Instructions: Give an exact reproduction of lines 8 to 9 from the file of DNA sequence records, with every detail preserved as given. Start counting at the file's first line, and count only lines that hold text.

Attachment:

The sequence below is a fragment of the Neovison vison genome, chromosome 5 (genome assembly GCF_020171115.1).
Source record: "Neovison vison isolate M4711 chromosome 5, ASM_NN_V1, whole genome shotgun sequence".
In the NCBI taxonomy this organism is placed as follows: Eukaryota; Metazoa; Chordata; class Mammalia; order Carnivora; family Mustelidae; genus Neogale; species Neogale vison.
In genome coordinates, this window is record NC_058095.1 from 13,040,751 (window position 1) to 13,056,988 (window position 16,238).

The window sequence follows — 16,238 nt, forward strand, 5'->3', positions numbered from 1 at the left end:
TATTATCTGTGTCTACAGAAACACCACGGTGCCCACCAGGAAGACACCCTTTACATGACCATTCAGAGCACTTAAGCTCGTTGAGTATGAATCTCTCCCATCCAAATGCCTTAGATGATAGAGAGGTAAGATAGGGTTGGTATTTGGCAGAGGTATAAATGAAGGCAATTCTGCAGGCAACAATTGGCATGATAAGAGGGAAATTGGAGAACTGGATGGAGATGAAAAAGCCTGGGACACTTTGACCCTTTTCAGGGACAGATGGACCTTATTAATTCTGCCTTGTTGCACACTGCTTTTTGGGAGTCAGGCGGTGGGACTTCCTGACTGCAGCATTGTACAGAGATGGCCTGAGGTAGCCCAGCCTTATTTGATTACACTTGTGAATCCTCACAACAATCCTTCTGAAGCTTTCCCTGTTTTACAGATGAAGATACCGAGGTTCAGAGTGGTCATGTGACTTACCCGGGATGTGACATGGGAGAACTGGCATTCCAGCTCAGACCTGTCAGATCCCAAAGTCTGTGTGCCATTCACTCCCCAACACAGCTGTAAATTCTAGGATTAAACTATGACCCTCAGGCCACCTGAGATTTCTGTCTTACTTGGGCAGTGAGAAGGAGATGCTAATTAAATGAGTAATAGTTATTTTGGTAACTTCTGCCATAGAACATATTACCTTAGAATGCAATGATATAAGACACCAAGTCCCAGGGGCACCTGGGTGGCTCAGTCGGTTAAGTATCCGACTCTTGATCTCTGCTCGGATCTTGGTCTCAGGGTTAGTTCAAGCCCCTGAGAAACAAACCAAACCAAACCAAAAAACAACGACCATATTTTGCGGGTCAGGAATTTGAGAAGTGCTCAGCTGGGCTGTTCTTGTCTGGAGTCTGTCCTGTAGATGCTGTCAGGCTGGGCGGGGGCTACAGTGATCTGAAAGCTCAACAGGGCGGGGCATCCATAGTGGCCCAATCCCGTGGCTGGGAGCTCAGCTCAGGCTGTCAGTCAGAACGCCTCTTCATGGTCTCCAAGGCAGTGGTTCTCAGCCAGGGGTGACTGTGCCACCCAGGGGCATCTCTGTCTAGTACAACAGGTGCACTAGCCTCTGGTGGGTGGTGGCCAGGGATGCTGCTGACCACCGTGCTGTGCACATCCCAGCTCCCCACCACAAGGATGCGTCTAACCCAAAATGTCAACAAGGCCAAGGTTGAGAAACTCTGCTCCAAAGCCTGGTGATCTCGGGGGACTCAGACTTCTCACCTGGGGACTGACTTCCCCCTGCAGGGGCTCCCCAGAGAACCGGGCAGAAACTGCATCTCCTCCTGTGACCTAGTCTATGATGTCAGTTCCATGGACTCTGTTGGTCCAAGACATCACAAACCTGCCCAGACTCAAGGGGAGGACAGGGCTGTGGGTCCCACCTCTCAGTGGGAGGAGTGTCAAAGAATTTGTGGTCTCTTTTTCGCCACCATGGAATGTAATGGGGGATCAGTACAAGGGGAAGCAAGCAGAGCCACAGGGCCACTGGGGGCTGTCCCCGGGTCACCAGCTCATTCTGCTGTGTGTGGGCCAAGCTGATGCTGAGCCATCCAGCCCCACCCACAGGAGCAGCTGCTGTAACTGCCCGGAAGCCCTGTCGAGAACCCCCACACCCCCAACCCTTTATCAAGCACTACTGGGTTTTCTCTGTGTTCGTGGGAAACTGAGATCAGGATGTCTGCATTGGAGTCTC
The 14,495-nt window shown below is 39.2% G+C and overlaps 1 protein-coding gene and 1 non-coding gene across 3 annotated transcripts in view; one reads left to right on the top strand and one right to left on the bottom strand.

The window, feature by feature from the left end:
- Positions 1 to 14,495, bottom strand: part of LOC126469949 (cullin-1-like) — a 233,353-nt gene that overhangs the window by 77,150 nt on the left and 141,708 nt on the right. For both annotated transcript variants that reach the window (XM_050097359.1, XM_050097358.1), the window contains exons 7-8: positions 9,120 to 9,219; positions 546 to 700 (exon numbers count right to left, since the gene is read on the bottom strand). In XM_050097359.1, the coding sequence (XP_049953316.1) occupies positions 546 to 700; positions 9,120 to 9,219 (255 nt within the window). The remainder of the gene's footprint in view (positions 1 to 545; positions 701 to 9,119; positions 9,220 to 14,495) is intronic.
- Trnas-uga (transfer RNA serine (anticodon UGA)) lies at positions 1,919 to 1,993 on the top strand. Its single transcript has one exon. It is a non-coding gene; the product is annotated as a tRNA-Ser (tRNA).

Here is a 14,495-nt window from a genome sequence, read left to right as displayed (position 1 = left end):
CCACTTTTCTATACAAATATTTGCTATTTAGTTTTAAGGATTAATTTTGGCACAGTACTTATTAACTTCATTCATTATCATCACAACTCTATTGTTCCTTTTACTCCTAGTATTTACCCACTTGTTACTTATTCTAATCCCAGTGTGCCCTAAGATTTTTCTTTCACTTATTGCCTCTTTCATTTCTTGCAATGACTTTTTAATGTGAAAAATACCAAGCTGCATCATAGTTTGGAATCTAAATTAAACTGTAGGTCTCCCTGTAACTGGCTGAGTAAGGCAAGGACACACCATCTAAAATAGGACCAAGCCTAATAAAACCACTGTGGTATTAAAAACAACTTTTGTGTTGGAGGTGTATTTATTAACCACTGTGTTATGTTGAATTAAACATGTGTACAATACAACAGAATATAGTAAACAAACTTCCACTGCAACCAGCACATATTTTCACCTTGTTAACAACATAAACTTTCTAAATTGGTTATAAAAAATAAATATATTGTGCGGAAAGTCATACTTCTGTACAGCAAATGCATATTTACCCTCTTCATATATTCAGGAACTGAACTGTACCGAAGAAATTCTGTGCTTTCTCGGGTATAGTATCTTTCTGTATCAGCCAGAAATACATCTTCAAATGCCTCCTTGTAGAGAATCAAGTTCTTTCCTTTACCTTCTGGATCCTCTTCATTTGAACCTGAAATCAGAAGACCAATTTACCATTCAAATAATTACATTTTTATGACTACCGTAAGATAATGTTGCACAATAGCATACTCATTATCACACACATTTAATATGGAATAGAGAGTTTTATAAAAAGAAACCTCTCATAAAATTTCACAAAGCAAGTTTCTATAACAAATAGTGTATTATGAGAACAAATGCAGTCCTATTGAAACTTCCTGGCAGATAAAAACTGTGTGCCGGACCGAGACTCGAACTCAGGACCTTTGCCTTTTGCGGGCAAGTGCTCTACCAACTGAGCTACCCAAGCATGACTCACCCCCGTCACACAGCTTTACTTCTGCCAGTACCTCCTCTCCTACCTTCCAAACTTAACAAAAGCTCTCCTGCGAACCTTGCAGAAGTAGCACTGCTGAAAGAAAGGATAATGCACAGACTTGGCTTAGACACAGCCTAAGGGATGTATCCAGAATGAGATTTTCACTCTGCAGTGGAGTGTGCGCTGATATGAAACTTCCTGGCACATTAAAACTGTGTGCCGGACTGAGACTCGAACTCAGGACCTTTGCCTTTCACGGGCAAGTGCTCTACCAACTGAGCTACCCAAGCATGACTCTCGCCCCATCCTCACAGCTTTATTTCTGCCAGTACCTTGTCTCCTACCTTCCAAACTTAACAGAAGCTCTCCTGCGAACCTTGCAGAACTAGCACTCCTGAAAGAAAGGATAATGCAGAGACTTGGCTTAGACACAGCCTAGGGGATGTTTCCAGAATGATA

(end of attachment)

The window, feature by feature from the left end:
- Positions 1 to 14,495, bottom strand: part of LOC126469949 (cullin-1-like) — a 233,353-nt gene that overhangs the window by 77,150 nt on the left and 141,708 nt on the right. For both annotated transcript variants that reach the window (XM_050097359.1, XM_050097358.1), the window contains exons 7-8: positions 9,120 to 9,219; positions 546 to 700 (exon numbers count right to left, since the gene is read on the bottom strand). In XM_050097359.1, the coding sequence (XP_049953316.1) occupies positions 546 to 700; positions 9,120 to 9,219 (255 nt within the window). The remainder of the gene's footprint in view (positions 1 to 545; positions 701 to 9,119; positions 9,220 to 14,495) is intronic.